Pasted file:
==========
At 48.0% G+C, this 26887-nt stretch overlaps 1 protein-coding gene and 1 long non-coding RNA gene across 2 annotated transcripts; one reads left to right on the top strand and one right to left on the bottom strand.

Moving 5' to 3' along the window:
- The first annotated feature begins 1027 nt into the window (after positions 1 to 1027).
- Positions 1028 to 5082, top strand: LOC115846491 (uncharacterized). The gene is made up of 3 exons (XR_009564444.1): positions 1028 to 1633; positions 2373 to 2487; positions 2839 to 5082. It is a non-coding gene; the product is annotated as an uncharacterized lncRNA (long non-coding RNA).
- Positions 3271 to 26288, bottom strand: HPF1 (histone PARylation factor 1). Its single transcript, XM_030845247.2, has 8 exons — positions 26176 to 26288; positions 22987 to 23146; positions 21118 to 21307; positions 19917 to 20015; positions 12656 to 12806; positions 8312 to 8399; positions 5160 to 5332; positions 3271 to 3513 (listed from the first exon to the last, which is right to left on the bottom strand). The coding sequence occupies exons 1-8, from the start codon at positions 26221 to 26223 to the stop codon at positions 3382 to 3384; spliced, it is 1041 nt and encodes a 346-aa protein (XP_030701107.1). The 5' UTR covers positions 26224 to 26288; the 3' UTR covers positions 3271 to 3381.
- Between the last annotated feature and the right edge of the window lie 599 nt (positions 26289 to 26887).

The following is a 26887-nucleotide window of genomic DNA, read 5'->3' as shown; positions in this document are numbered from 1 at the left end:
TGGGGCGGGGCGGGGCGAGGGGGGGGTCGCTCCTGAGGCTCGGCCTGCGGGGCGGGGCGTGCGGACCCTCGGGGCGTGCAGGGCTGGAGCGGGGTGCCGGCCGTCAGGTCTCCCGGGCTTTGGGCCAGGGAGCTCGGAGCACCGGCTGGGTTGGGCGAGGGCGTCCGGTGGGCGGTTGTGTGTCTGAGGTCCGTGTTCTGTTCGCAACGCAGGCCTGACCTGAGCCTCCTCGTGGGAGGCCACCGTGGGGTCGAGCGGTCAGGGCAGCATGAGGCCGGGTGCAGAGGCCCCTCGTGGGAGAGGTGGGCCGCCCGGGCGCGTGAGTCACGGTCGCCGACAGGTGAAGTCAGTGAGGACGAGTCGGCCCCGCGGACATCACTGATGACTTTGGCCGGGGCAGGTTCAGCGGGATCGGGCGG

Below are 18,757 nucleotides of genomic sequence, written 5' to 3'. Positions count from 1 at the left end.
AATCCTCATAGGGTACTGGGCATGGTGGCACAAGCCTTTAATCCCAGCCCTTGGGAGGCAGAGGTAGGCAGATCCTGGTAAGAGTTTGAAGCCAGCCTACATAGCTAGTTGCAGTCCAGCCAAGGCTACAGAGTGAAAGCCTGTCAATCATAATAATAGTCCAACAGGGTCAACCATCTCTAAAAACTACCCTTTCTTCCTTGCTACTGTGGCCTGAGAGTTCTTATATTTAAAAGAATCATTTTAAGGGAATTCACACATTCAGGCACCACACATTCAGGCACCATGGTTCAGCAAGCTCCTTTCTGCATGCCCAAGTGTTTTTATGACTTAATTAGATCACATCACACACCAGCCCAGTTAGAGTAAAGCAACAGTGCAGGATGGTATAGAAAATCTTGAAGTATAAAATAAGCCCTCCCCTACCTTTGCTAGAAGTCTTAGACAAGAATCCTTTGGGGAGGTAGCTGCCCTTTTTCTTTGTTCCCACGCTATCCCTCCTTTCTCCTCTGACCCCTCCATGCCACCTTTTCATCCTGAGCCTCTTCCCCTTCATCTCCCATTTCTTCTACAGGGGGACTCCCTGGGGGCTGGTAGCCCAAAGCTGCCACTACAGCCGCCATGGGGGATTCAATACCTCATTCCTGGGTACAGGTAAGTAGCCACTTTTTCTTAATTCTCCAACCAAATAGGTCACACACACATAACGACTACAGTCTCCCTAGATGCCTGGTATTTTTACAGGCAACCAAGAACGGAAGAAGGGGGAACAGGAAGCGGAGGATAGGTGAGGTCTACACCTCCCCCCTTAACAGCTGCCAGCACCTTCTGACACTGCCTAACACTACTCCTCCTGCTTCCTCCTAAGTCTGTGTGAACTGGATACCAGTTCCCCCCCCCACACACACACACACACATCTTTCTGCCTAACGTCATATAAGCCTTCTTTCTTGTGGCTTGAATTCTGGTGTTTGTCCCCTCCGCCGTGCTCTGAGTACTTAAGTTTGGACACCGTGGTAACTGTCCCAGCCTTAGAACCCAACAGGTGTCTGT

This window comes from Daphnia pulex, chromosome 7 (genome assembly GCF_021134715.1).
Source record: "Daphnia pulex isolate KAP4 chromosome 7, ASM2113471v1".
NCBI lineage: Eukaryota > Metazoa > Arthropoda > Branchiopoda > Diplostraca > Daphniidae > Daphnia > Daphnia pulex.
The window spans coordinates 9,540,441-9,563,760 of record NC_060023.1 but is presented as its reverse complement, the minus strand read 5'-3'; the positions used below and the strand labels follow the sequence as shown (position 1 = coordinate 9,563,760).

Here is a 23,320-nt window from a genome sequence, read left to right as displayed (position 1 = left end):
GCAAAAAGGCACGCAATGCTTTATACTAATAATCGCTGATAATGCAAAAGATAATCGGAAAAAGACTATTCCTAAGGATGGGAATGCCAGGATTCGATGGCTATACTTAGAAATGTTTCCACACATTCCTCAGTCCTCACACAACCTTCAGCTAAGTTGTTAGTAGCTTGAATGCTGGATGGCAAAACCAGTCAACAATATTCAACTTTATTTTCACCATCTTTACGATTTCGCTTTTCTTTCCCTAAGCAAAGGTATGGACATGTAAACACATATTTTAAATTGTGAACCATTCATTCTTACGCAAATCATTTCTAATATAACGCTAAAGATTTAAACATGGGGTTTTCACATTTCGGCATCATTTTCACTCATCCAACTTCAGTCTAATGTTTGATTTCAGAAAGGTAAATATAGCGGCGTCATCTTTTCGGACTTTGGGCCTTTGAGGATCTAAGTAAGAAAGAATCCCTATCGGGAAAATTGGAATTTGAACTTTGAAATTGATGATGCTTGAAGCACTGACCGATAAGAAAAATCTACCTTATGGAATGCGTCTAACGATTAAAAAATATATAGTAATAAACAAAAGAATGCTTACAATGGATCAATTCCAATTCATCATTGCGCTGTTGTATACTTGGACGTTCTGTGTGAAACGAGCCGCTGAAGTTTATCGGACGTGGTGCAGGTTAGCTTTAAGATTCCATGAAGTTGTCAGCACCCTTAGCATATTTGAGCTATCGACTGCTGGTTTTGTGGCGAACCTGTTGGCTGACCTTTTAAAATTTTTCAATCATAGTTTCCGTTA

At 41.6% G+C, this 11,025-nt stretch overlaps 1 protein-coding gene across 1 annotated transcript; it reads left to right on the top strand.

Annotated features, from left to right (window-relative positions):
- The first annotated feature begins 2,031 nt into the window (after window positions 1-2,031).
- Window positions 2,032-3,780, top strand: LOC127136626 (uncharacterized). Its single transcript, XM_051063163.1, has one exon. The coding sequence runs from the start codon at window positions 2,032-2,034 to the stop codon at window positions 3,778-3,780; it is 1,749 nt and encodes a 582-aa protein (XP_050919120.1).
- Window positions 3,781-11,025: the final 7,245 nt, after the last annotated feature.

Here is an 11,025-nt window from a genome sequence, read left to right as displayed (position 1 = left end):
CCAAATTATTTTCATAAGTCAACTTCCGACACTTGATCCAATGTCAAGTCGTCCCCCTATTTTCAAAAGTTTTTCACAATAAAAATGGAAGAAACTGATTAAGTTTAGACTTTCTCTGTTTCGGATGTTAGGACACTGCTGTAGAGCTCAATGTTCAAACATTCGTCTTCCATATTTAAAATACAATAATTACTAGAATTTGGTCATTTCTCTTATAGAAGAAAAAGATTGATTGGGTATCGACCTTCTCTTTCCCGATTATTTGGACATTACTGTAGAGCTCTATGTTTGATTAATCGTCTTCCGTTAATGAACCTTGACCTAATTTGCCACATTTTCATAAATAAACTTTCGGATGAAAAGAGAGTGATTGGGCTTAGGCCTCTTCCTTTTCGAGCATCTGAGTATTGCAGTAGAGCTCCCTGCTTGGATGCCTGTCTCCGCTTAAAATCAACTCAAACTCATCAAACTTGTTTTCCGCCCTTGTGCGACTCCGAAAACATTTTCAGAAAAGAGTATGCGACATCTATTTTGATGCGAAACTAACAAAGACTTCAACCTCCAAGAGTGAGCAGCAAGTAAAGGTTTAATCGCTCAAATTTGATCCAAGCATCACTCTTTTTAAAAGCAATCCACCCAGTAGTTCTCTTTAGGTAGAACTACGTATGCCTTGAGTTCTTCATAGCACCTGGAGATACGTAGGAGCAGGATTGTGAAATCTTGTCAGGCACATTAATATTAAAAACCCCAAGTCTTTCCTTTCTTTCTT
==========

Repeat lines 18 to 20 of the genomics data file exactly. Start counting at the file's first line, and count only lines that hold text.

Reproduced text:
Annotated features, from left to right (window-relative positions):
- The first annotated feature begins 2,031 nt into the window (after window positions 1-2,031).
- Window positions 2,032-3,780, top strand: LOC127136626 (uncharacterized). Its single transcript, XM_051063163.1, has one exon. The coding sequence runs from the start codon at window positions 2,032-2,034 to the stop codon at window positions 3,778-3,780; it is 1,749 nt and encodes a 582-aa protein (XP_050919120.1).